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Showing content with the highest reputation since 09/21/2021 in Posts

  1. Interesting. You start with seeds? You prune them and they bush out with more mike's? 🤣
    3 points
  2. My principal concern about veganism is the limited thinking that goes with it. For the world to adopt a vegan diet would require the continuation (indeed expansion) of the industrial farming system...and that's something that cannot be countenanced if the planet is to survive. The other issue I have is that the vegan movement is not concerned with the truth. In its quest for the prohibition of meat consumption, it seems happy enough to decieve and propagandise.
    2 points
  3. I take a landscape ecological view of things. It would be tragedy for the rangelands, that are currently contributing to the global food systems, to be transitioned from livestock, where they coexist within the local ecosystem to cropping, with practically zero ecology or biodiversity. I'm against grain feeding livestock, this is the equivalent of global veganism, fed by plant protein i.e soy & corn etc. Just look at any plant based protein product from the supermarket to check the ingredients. The ideal behind veganism is noble, but in a world of 'systems of systems' the unintended consequences could be catastrophic for our remaining biodiversity if we all became Vegans based on the current model. Personally I am progressively migrating to vegetarianism, which I think is quite sensible the older we get in life. Nigel Grier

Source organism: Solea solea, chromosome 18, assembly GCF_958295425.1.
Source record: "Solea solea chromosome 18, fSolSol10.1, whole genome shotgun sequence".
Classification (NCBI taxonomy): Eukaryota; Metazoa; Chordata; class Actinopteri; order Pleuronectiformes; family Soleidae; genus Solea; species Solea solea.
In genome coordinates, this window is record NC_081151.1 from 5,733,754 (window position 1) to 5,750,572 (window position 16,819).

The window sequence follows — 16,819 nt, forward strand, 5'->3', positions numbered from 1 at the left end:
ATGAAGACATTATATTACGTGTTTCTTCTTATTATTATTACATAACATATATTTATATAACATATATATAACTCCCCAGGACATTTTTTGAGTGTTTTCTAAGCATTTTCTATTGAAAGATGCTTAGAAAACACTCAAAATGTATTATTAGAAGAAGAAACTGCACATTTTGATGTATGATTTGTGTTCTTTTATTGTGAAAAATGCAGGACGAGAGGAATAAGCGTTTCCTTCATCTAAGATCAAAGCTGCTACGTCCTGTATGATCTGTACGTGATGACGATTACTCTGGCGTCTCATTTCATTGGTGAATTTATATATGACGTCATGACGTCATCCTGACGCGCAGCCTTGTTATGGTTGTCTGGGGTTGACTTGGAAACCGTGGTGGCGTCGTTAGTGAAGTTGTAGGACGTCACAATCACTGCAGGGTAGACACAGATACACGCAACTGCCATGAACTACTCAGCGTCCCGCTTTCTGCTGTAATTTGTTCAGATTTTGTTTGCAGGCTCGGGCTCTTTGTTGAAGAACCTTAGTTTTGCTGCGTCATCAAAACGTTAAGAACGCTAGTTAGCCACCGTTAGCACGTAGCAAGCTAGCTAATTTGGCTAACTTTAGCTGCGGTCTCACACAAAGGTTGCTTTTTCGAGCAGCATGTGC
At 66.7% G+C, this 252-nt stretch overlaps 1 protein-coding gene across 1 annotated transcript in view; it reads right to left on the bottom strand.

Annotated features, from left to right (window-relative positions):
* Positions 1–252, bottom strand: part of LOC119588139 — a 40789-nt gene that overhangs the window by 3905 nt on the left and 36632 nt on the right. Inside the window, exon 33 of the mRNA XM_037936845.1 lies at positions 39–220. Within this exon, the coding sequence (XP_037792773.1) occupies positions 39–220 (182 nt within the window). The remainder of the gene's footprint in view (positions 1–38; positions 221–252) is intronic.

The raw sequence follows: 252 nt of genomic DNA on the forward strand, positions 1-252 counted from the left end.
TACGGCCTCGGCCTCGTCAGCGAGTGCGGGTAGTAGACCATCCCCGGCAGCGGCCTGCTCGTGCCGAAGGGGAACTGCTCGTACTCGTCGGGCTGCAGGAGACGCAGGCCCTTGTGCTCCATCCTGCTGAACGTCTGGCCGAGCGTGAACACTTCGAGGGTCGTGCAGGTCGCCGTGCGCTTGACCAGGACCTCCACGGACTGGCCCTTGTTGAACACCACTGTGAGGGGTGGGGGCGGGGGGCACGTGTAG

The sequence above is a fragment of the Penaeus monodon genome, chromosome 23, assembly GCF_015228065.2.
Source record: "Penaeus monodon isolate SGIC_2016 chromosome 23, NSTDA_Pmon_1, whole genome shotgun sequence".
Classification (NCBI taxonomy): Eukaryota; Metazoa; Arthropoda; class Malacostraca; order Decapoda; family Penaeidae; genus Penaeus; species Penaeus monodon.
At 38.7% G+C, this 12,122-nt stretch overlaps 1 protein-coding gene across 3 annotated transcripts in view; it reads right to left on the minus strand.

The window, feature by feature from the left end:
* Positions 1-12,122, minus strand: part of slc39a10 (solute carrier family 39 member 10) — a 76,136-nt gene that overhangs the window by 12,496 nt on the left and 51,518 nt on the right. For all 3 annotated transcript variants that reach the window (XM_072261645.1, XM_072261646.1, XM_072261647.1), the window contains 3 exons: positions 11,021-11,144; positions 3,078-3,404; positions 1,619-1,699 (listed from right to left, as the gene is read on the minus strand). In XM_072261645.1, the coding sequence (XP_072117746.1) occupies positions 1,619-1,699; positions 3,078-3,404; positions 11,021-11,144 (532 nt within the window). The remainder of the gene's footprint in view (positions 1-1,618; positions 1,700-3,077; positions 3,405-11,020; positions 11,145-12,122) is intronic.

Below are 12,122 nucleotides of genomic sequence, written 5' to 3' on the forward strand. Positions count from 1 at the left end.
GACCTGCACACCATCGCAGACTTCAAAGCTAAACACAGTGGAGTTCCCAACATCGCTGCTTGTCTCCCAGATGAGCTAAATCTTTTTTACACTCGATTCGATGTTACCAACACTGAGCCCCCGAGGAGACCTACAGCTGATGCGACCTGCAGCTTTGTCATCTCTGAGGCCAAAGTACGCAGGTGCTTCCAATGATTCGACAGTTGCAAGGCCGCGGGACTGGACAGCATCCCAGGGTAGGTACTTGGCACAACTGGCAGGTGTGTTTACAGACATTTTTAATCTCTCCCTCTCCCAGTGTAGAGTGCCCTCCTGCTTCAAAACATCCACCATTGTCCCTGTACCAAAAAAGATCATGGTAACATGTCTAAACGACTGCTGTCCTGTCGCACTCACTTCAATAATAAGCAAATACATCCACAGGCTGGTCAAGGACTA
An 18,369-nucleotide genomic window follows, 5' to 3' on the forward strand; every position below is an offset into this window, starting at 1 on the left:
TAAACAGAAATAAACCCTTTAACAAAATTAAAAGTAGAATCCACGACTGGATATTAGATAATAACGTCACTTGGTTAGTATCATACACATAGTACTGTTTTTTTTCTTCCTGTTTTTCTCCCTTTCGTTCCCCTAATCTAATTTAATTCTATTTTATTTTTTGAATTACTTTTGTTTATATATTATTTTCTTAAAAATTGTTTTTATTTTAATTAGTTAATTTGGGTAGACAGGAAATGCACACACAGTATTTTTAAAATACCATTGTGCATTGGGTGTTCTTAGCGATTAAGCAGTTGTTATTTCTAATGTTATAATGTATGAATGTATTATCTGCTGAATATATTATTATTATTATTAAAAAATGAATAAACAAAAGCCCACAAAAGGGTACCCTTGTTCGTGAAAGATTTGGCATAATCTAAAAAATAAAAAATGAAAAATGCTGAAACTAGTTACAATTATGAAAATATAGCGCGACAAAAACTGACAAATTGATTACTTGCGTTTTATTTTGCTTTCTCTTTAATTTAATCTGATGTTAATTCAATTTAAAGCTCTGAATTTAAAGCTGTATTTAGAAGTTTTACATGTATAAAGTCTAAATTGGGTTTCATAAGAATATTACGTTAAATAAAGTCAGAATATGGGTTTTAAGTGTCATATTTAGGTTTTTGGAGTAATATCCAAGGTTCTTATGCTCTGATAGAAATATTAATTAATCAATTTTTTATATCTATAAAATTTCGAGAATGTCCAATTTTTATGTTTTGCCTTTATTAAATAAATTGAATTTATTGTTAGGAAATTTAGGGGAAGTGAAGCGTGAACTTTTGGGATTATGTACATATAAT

2 points
  4. GaryD

    Read any good books?

    My current audiobook is Sacred Cow by Diana Rogers and Robb Wolf. I didn't realise that, in some countries, it's illegal to feed a vegan diet to babies or young children.
    2 points
  5. If ever there was a demonstration of the need for a different food production system, it might well be found in this little story about eggs... https://www.facebook.com/groups/1167267703372756/posts/3894046600694839
    1 point
  6. It's ironic but the most common substance on the planet...silica quartz sand...is the subject of criminal activity. That's right...sand is being stolen from beaches, public and private lands for resale...much of it finding its way overseas. As silly as it sounds, there is a sand mafia...and they have taken lives in their quest to steal sand. https://stockhead.com.au/resources/sand-wars-this-humble-resource-is-a-monster-in-the-making/?fbclid=IwAR3Sgyu8Em0AIRioK32FNst2sMoUG6Ryx5vq5wp_j9hCuu9Azf8ZiqY-v94